Tag Archives: teaching

abolishing schools of education, or MacIntyre on the non-practice of education

Recently, someone brought to my attention this article on abolishing schools of education. The Center for College Affordability and Productivity argues that we should doubt the value of schools of education: holders of degrees in education do not seem to be any more effective at teaching than non-education majors, because the schools sometimes try to […]

plagiarism, ignorance and responsibility

Here’s the third post in a series on cheating/academic dishonesty in college (first post, second post). A year and a half ago, I taught an introduction to philosophy course independently. The lectures were in person, but the tests were online because the class only met once per week and I didn’t want to use up […]

the wrongness of cheating

Last time, I discussed some problems with the theory that, when you cheat, “you’re only cheating yourself.” Today, I have a few things to say on the wrongness of cheating. These are by no means comprehensive or ground breaking, just some food for thought. First, I’ll backtrack just a little and say that there is […]

“you’re only cheating yourself”

As a graduate teaching assistant and course instructor, I’ve encountered cheating and plagiarism a number of times. I know that many of my friends encounter similar issues as well. So, to mark the end of this semester, I thought I’d start a mini-series of posts on the subject. First up: the “you’re only cheating yourself” […]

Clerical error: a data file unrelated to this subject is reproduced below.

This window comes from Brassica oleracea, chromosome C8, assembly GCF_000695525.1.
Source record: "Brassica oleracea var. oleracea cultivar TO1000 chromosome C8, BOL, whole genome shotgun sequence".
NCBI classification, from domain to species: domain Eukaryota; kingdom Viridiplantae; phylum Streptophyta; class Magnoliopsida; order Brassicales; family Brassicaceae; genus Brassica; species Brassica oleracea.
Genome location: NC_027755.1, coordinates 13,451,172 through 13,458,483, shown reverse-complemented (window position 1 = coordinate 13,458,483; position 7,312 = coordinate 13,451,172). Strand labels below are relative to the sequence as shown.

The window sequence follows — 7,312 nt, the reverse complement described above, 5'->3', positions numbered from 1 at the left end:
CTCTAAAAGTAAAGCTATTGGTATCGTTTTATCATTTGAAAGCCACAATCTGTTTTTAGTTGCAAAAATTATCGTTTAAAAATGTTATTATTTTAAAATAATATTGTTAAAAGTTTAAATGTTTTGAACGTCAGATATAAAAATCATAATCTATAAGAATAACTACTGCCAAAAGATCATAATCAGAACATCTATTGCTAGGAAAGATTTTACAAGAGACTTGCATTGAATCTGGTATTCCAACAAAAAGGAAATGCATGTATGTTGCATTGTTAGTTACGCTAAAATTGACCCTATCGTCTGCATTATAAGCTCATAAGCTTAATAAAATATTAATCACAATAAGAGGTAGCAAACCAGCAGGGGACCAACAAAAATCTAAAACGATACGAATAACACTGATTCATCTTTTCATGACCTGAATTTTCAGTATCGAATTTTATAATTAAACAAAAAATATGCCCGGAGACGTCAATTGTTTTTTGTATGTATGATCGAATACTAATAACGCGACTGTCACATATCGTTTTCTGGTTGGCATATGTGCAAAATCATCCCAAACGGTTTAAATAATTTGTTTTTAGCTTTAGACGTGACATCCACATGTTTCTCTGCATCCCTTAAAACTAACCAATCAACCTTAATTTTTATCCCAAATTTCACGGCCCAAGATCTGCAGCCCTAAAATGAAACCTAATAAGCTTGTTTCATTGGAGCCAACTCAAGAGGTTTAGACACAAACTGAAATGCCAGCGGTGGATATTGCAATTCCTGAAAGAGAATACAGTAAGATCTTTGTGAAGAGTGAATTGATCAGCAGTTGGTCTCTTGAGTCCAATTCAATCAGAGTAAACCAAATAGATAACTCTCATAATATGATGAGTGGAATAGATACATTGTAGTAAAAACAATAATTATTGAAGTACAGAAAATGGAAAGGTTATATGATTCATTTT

selling philosophy as quasi-science: a parable

I came across an interesting post by Adam over at Sophistpundit called Being a Scholar When You Can’t be a Scientist. The author argues that, although disciplines like history and philosophy are not sciences, there exist relevant virtues to be honored in their practice: humility, transparency of method, engaging extensive sources, and clarity of presentation. […]

teaching philosophy: possibility vs. plausibility

Here’s something with which I’ve noticed intro to philosophy students tend to struggle: the difference between it being possible that a theory is true, and the theory’s being plausible. Example: In the course I’m TAing this semester, one of the topics we discussed is the nature of value. In virtue of what does anything have […]